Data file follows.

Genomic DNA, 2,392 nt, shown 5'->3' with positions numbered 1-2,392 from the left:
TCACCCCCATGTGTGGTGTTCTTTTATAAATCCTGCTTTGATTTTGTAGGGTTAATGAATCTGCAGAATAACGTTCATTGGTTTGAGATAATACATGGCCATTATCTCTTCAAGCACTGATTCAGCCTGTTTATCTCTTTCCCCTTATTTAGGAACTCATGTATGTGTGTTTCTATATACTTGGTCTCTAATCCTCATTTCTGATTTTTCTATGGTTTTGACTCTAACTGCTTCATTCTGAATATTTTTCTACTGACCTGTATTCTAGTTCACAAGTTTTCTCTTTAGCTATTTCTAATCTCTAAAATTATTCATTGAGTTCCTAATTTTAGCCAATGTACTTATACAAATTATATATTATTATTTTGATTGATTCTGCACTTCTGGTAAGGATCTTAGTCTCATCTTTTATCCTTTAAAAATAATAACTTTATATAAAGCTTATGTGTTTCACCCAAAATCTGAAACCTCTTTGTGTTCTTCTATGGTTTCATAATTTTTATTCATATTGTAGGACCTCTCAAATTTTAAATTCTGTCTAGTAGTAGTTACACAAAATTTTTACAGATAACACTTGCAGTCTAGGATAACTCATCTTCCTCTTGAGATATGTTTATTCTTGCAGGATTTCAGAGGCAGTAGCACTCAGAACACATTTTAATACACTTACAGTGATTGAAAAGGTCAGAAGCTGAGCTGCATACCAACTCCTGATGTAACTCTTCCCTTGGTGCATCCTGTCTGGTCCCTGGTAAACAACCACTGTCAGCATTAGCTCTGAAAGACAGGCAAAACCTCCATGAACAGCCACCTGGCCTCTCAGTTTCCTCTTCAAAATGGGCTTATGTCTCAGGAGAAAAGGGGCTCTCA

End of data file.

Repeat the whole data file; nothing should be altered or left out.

Genomic DNA, 2,392 nt, shown 5'->3' with positions numbered 1-2,392 from the left:
TCACCCCCATGTGTGGTGTTCTTTTATAAATCCTGCTTTGATTTTGTAGGGTTAATGAATCTGCAGAATAACGTTCATTGGTTTGAGATAATACATGGCCATTATCTCTTCAAGCACTGATTCAGCCTGTTTATCTCTTTCCCCTTATTTAGGAACTCATGTATGTGTGTTTCTATATACTTGGTCTCTAATCCTCATTTCTGATTTTTCTATGGTTTTGACTCTAACTGCTTCATTCTGAATATTTTTCTACTGACCTGTATTCTAGTTCACAAGTTTTCTCTTTAGCTATTTCTAATCTCTAAAATTATTCATTGAGTTCCTAATTTTAGCCAATGTACTTATACAAATTATATATTATTATTTTGATTGATTCTGCACTTCTGGTAAGGATCTTAGTCTCATCTTTTATCCTTTAAAAATAATAACTTTATATAAAGCTTATGTGTTTCACCCAAAATCTGAAACCTCTTTGTGTTCTTCTATGGTTTCATAATTTTTATTCATATTGTAGGACCTCTCAAATTTTAAATTCTGTCTAGTAGTAGTTACACAAAATTTTTACAGATAACACTTGCAGTCTAGGATAACTCATCTTCCTCTTGAGATATGTTTATTCTTGCAGGATTTCAGAGGCAGTAGCACTCAGAACACATTTTAATACACTTACAGTGATTGAAAAGGTCAGAAGCTGAGCTGCATACCAACTCCTGATGTAACTCTTCCCTTGGTGCATCCTGTCTGGTCCCTGGTAAACAACCACTGTCAGCATTAGCTCTGAAAGACAGGCAAAACCTCCATGAACAGCCACCTGGCCTCTCAGTTTCCTCTTCAAAATGGGCTTATGTCTCAGGAGAAAAGGGGCTCTCA